Getting your brother committed may actually drive even more of a wedge between him and his family -- who, while not necessarily helping him manage his illness to perfection, are a sense of stability and connection. It's really, really important that he has someone who sees him on a regular basis (I'm talking during "normal" situations, not as a professional) who can casually note what's going on in his life from day to day. Is he better at certain times of the day? Do certain things or interactions come up more than others? That's why constancy is really critical.

If he gets committed, there's a good chance that -- like our friend with schizophrenia -- he will break that connection with his family because he no longer trusts them. And then our friend didn't even stay on medication for more than a couple of months.

I'm so sorry your family is part of this very difficult balancing act. NAMI and other groups like it can not only help you with strategies but help reduce the amount of hiding and stigma faced by those affected by mental illness. Then your family will hopefully be able to at least feel less of a burden by sharing your story with others.
posted by Madamina at 10:25 AM on February 16


Your situation is very familiar to me but I wasn't originally going to respond because I don't feel like I have great answers, but that's probably because there aren't any. However, on the off chance that it's at all helpful...

I do think that being unmedicated makes this more difficult than it might otherwise be. It's not always a magic bullet, my brother still has many of these issues and he does take medication, but there might be other factors at play such as initial misdiagnosis, taking the wrong meds, ruling out medications that might actually work because he wasn't taking them properly, etc. However, despite all of that, he would be worse without them. I also know many other people with mental illnesses who are fine when they are taking their meds, so it's frustrating that your brother's doctor is not concerned about medication being a goal.

Nth-ing what folks above said: NAMI is a good resource, signing up for benefits (disability, housing, social workers especially - sometimes they can be frustratingly incompetent but it can also reduce pressure about feeling like you have to worry about every little thing), and taking care of yourself. There's some guilt that comes with this, and for me, nowadays, it's more related to supporting my parents than it is about thinking my presence would have any big impact on my brother's treatment. I offer my support the best I can. It's tough enough that your brother's and parents' lives are basically dictated by the illness so don't underestimate the value for both you and your family of you living your life.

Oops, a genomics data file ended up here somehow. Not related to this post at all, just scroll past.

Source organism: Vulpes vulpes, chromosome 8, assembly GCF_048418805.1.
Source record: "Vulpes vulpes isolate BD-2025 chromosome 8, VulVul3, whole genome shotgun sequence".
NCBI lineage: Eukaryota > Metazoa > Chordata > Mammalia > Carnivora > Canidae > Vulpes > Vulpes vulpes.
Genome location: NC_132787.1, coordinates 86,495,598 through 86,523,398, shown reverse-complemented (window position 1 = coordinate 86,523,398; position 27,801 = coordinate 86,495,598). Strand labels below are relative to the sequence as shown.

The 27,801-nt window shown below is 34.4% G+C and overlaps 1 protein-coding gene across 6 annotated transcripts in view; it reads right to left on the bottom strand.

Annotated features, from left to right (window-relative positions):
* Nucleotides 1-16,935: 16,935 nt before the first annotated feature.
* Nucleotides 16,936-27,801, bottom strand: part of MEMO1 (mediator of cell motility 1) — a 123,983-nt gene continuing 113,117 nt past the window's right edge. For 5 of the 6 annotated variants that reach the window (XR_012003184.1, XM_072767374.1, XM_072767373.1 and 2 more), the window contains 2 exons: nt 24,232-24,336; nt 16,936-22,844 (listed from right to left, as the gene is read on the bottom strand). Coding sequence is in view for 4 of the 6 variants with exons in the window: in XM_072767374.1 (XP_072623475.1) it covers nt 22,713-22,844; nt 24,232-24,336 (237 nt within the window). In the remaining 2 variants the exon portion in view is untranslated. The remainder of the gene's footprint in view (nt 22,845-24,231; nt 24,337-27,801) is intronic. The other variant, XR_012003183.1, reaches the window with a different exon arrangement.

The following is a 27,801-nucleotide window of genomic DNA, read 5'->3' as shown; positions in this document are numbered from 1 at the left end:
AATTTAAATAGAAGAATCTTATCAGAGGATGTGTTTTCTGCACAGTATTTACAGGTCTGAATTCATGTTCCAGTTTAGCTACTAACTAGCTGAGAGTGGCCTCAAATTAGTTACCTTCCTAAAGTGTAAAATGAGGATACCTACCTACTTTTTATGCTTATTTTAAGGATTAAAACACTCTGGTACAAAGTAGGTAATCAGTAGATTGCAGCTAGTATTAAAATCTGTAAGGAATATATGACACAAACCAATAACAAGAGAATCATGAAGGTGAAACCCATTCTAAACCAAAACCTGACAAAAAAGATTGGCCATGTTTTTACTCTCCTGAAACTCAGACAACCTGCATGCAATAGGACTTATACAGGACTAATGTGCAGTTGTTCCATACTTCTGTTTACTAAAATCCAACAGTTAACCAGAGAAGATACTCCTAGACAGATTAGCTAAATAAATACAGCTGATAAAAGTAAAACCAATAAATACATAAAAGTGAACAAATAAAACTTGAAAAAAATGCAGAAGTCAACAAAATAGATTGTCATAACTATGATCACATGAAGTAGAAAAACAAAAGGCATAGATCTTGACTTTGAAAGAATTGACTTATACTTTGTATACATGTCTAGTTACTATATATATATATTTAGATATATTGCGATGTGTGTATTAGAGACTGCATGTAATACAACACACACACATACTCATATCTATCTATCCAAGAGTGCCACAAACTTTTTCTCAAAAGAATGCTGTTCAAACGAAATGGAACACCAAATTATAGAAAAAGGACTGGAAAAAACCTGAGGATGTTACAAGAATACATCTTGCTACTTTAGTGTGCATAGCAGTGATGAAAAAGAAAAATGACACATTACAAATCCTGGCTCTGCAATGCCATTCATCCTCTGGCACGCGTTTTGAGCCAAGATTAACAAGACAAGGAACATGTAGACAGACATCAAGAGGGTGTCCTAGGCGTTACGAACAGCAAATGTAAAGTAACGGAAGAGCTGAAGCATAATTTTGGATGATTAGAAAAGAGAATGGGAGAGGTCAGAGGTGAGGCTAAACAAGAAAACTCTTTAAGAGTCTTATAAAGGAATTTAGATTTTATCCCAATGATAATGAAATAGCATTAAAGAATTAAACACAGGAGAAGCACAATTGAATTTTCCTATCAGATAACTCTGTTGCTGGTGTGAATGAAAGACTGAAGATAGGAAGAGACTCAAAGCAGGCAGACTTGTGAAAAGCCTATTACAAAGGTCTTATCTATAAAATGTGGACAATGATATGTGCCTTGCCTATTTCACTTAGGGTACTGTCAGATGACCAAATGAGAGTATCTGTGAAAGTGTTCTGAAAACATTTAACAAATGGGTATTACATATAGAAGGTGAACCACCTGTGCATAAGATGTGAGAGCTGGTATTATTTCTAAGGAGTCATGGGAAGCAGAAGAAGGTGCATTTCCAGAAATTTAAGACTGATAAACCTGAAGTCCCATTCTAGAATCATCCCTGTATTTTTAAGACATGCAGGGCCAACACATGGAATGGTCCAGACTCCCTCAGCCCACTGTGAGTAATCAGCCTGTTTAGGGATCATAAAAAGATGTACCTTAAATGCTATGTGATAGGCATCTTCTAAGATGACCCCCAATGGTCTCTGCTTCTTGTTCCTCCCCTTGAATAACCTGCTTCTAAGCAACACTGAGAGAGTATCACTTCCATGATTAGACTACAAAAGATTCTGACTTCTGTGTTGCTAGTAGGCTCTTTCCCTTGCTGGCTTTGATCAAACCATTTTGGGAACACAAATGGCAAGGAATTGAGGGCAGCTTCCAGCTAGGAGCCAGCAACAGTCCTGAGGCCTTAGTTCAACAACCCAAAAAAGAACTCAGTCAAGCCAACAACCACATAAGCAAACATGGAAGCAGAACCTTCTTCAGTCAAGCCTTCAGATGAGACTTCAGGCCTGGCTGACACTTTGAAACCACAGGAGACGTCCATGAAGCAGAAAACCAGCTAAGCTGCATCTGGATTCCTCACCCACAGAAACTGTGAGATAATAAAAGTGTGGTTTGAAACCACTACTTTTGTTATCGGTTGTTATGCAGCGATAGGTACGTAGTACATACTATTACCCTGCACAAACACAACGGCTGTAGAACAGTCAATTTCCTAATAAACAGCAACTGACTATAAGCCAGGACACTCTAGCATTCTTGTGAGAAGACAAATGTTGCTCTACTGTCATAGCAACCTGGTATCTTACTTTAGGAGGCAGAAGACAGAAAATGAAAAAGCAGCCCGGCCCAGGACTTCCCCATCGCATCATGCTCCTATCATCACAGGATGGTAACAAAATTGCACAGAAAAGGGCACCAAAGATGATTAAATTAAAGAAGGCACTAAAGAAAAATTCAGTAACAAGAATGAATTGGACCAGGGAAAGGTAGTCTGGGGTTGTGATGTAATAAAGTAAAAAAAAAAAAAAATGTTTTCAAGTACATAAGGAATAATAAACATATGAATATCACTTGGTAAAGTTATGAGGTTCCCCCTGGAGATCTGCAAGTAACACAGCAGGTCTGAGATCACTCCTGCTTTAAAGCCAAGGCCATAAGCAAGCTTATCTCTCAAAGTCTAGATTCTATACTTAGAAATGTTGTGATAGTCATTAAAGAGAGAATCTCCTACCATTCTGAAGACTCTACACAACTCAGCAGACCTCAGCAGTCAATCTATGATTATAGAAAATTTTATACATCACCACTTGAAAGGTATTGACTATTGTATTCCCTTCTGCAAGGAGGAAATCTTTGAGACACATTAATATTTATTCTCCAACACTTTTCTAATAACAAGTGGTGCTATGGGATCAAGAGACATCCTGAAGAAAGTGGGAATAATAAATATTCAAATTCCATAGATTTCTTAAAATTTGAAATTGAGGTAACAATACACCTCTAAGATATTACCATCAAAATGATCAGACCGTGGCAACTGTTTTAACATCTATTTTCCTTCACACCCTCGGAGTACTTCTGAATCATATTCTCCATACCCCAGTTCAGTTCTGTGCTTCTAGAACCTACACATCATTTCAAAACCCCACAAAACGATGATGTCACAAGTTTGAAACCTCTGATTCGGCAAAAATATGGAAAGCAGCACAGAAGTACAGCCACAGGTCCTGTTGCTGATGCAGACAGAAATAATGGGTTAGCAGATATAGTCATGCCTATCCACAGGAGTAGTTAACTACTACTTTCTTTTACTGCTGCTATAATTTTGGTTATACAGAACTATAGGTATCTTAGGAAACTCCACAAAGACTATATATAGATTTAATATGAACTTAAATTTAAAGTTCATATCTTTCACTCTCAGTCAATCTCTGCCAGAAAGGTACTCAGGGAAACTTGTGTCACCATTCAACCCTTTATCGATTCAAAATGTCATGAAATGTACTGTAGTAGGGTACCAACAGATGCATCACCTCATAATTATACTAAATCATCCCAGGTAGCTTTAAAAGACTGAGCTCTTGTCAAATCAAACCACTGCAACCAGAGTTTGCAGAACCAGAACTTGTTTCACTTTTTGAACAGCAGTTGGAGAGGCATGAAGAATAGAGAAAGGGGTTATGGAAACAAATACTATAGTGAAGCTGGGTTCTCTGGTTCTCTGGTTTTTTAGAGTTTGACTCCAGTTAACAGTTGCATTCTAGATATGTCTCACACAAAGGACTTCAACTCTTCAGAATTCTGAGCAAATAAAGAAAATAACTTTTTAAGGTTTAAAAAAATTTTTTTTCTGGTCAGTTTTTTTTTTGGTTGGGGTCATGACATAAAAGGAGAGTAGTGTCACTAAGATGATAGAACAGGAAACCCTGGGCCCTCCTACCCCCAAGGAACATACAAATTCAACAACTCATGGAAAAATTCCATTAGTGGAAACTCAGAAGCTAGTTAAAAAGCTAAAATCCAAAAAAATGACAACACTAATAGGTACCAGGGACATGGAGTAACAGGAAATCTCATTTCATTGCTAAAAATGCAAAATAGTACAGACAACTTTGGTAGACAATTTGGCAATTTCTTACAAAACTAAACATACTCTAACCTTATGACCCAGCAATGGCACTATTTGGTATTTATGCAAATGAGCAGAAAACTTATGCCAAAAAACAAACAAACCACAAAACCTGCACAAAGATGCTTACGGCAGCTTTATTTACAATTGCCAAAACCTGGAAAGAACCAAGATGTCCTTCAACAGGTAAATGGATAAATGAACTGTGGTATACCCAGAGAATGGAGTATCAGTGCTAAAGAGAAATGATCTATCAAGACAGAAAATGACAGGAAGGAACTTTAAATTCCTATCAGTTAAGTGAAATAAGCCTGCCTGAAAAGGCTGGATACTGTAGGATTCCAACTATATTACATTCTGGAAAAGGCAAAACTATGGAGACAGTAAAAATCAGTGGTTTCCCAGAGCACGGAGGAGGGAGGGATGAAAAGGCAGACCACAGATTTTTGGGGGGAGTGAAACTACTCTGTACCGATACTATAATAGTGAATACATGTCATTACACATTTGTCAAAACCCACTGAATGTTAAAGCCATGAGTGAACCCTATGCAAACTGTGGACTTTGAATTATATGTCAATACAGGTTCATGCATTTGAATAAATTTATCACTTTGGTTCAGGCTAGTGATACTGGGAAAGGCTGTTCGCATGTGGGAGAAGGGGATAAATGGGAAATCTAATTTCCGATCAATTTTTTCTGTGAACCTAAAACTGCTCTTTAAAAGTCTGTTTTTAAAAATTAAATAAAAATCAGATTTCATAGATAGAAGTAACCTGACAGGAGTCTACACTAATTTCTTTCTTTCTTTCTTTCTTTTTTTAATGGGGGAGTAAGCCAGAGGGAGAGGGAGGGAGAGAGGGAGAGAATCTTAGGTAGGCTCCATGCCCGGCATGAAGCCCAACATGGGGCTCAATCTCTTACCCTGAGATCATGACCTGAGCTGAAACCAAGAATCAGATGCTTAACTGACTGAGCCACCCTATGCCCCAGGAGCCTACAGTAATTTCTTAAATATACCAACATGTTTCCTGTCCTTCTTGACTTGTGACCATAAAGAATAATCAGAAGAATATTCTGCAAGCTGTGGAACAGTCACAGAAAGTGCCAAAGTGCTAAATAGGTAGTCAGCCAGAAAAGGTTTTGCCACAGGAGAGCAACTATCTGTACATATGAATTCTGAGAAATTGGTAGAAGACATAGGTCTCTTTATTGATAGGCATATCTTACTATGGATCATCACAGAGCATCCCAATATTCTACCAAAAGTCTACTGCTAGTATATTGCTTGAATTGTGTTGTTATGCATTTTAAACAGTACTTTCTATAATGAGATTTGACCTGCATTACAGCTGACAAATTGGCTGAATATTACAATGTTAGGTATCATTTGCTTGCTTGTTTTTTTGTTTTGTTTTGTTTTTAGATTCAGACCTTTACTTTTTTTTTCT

In regards to planning for the future, this was asked a little bit ago and might be helpful for you and your parents to think about: https://ask.metafilter.com/254453/How-do-I-write-a-will-and-help-my-mentally-ill-son-become-independent

As for your specific questions about how to deal with these things, maybe there are better answers, but for me, I kind of just don't. And I know that for the rest of my family, it's mostly a bunch of finger crossing that nothing _really_ terrible happens and dealing with the dramatic incidents as they happen the best you can. There are sleepless nights worrying about the future and a lot of imagining the worst. But, as with anything in life, there's not much that can be done worrying about the future. We try not to, but we do it anyway.

I have no good advice for dealing with someone who can be so volatile. I usually go with avoiding engaging on any topic too deeply and avoiding contentious topics (and of course, what comprises these is anyone's guess). Also, being able to walk away is helpful for your own sanity.

I don't have great suggestions for books to learn about the technical side of mental illness (I mostly learned this stuff on the internet and in psychology classes because I'm interested in it). I find that reading memoirs and even fiction relating to these issues is helpful for point of view and also for empathy. It can be extremely challenging to love someone with a mental illness. Also, I find it helpful for me to be involved in advocacy relating to mental health care and in eliminating the stigmatization of mental illness (even doing stuff like answering questions on MetaFilter).

Off the top of my head, I would recommend Crazy. It's part personal story about his son and part a look at WTF is wrong with mental health care in America.

Best of luck.
posted by wintrymix at 12:33 PM on February 18


« Older An old friend put out her firs...   |  I am a midwifery student in th... Newer »

You are not logged in, either login or create an account to post comments